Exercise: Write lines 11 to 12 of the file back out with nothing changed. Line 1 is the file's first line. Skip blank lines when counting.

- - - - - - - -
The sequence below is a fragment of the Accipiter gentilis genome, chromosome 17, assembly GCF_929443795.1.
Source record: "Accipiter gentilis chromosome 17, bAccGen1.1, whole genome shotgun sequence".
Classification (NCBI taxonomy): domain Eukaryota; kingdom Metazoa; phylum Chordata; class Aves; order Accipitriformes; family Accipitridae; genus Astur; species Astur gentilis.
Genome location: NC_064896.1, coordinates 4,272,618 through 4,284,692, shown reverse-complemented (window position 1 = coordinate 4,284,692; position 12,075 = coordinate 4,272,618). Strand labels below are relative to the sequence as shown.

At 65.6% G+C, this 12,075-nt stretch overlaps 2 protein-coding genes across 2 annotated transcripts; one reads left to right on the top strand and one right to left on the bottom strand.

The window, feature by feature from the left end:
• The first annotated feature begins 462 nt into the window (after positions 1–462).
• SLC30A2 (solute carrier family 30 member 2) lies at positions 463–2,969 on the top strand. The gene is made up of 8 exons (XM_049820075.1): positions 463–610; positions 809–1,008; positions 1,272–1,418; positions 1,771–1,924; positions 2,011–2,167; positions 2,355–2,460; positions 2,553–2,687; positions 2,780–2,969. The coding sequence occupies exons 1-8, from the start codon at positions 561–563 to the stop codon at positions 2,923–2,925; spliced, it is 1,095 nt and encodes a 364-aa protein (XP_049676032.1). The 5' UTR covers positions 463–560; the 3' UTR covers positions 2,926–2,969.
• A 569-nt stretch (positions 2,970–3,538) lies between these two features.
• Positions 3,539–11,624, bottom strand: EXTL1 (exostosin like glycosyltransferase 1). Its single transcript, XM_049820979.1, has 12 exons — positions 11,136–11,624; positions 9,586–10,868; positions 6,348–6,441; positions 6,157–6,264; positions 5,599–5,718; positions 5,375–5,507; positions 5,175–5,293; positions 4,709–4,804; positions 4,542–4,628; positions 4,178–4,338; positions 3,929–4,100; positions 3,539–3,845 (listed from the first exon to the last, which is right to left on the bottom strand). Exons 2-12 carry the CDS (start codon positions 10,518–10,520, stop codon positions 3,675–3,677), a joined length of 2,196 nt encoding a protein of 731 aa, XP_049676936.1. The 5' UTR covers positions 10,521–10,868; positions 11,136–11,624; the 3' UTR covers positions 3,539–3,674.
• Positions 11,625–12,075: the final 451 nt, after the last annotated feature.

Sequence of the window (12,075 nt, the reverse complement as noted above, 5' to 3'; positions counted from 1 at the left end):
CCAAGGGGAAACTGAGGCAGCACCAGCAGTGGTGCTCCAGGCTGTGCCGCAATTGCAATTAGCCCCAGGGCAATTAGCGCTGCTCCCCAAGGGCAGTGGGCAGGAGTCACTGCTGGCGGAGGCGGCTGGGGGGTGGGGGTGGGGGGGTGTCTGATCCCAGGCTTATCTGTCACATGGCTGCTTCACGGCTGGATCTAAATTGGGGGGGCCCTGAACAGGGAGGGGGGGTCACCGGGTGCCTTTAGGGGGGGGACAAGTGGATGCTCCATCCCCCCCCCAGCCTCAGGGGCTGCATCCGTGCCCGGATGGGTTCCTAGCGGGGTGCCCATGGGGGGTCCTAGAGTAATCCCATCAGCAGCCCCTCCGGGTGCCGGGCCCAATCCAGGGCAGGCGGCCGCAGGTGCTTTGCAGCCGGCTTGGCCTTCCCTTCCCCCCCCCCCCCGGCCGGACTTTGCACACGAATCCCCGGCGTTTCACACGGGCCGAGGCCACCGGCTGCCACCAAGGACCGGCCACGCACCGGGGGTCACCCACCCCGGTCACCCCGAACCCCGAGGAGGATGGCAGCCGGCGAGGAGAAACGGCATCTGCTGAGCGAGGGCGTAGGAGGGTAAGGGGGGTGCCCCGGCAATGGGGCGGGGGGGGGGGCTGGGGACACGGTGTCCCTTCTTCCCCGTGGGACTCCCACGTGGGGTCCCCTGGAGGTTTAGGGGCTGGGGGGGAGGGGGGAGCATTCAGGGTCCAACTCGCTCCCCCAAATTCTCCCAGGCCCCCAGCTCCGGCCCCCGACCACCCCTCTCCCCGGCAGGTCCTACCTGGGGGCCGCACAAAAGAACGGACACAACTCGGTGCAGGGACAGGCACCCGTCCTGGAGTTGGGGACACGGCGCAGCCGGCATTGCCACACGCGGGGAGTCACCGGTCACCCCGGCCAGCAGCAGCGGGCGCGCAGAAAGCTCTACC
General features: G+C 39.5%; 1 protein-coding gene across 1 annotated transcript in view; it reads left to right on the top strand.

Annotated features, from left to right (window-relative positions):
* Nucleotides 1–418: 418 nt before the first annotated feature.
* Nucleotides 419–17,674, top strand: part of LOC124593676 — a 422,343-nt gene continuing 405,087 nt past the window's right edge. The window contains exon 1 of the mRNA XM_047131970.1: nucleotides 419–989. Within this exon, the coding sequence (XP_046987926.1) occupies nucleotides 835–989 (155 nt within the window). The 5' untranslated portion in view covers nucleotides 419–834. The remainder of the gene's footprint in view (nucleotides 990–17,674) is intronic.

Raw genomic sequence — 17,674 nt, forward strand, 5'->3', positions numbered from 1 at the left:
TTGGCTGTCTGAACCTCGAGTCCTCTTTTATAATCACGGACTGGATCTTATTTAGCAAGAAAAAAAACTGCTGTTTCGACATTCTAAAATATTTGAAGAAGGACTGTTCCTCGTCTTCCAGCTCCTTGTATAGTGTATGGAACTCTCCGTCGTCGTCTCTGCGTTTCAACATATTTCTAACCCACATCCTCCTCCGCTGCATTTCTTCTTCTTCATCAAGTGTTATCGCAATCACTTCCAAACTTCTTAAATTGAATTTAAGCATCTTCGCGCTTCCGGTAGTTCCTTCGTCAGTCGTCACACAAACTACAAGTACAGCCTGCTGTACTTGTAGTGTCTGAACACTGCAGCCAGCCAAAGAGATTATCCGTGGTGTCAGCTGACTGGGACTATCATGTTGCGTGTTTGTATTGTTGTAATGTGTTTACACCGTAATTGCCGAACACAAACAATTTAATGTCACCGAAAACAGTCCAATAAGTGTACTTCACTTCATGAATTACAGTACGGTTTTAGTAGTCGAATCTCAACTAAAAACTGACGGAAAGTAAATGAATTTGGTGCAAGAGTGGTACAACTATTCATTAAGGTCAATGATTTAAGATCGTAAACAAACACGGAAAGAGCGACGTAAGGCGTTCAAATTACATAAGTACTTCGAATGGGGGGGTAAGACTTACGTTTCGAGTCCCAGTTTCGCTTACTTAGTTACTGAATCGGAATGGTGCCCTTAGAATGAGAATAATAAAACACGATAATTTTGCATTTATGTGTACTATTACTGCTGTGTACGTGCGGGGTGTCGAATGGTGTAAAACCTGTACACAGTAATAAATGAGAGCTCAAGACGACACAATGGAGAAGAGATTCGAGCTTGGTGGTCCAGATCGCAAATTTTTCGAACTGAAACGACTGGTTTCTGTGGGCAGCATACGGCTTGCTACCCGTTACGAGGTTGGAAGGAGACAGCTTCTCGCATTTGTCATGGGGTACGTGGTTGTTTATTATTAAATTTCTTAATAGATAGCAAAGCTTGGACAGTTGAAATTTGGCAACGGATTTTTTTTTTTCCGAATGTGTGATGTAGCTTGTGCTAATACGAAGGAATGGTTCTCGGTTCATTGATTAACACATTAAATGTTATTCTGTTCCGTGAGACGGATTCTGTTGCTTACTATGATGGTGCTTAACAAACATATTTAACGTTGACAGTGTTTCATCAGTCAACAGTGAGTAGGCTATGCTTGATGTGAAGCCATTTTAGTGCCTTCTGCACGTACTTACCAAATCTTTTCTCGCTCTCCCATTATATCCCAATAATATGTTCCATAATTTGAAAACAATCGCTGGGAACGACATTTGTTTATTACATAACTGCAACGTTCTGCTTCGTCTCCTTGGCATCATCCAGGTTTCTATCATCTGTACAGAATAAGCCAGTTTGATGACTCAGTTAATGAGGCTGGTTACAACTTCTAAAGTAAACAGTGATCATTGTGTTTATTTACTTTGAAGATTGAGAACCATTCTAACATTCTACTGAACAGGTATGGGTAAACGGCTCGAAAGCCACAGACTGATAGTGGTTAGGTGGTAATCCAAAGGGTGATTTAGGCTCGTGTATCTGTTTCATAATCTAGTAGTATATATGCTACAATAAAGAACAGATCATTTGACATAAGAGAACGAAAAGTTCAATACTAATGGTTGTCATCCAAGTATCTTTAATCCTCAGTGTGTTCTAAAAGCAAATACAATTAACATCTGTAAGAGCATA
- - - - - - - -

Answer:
• Positions 11,625–12,075: the final 451 nt, after the last annotated feature.

Sequence of the window (12,075 nt, the reverse complement as noted above, 5' to 3'; positions counted from 1 at the left end):